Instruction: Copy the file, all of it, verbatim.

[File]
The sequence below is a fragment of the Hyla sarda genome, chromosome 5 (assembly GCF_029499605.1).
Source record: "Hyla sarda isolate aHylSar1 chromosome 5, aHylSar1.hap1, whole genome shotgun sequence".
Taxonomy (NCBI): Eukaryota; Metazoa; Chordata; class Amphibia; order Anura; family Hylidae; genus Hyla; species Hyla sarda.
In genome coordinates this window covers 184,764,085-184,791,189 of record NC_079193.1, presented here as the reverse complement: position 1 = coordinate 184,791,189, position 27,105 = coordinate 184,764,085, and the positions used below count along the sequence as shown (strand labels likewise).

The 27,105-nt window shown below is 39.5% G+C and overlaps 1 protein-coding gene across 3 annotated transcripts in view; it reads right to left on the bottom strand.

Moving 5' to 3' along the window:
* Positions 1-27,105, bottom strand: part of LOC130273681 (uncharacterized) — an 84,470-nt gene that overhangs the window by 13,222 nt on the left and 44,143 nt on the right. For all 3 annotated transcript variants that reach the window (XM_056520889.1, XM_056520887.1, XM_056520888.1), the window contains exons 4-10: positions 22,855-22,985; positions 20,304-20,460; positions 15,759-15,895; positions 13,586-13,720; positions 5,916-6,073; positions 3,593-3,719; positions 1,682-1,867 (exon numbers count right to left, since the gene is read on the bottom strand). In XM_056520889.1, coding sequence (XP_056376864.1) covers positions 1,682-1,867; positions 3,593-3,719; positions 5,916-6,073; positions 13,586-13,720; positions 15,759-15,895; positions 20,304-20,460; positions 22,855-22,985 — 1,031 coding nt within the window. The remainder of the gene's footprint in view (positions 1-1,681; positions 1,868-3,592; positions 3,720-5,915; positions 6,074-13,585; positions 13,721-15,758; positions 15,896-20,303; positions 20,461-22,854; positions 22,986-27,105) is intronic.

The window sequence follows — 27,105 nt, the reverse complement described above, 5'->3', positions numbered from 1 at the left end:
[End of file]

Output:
The sequence below is a fragment of the Hyla sarda genome, chromosome 5 (assembly GCF_029499605.1).
Source record: "Hyla sarda isolate aHylSar1 chromosome 5, aHylSar1.hap1, whole genome shotgun sequence".
Taxonomy (NCBI): Eukaryota; Metazoa; Chordata; class Amphibia; order Anura; family Hylidae; genus Hyla; species Hyla sarda.
In genome coordinates this window covers 184,764,085-184,791,189 of record NC_079193.1, presented here as the reverse complement: position 1 = coordinate 184,791,189, position 27,105 = coordinate 184,764,085, and the positions used below count along the sequence as shown (strand labels likewise).

The 27,105-nt window shown below is 39.5% G+C and overlaps 1 protein-coding gene across 3 annotated transcripts in view; it reads right to left on the bottom strand.

Moving 5' to 3' along the window:
* Positions 1-27,105, bottom strand: part of LOC130273681 (uncharacterized) — an 84,470-nt gene that overhangs the window by 13,222 nt on the left and 44,143 nt on the right. For all 3 annotated transcript variants that reach the window (XM_056520889.1, XM_056520887.1, XM_056520888.1), the window contains exons 4-10: positions 22,855-22,985; positions 20,304-20,460; positions 15,759-15,895; positions 13,586-13,720; positions 5,916-6,073; positions 3,593-3,719; positions 1,682-1,867 (exon numbers count right to left, since the gene is read on the bottom strand). In XM_056520889.1, coding sequence (XP_056376864.1) covers positions 1,682-1,867; positions 3,593-3,719; positions 5,916-6,073; positions 13,586-13,720; positions 15,759-15,895; positions 20,304-20,460; positions 22,855-22,985 — 1,031 coding nt within the window. The remainder of the gene's footprint in view (positions 1-1,681; positions 1,868-3,592; positions 3,720-5,915; positions 6,074-13,585; positions 13,721-15,758; positions 15,896-20,303; positions 20,461-22,854; positions 22,986-27,105) is intronic.

The window sequence follows — 27,105 nt, the reverse complement described above, 5'->3', positions numbered from 1 at the left end: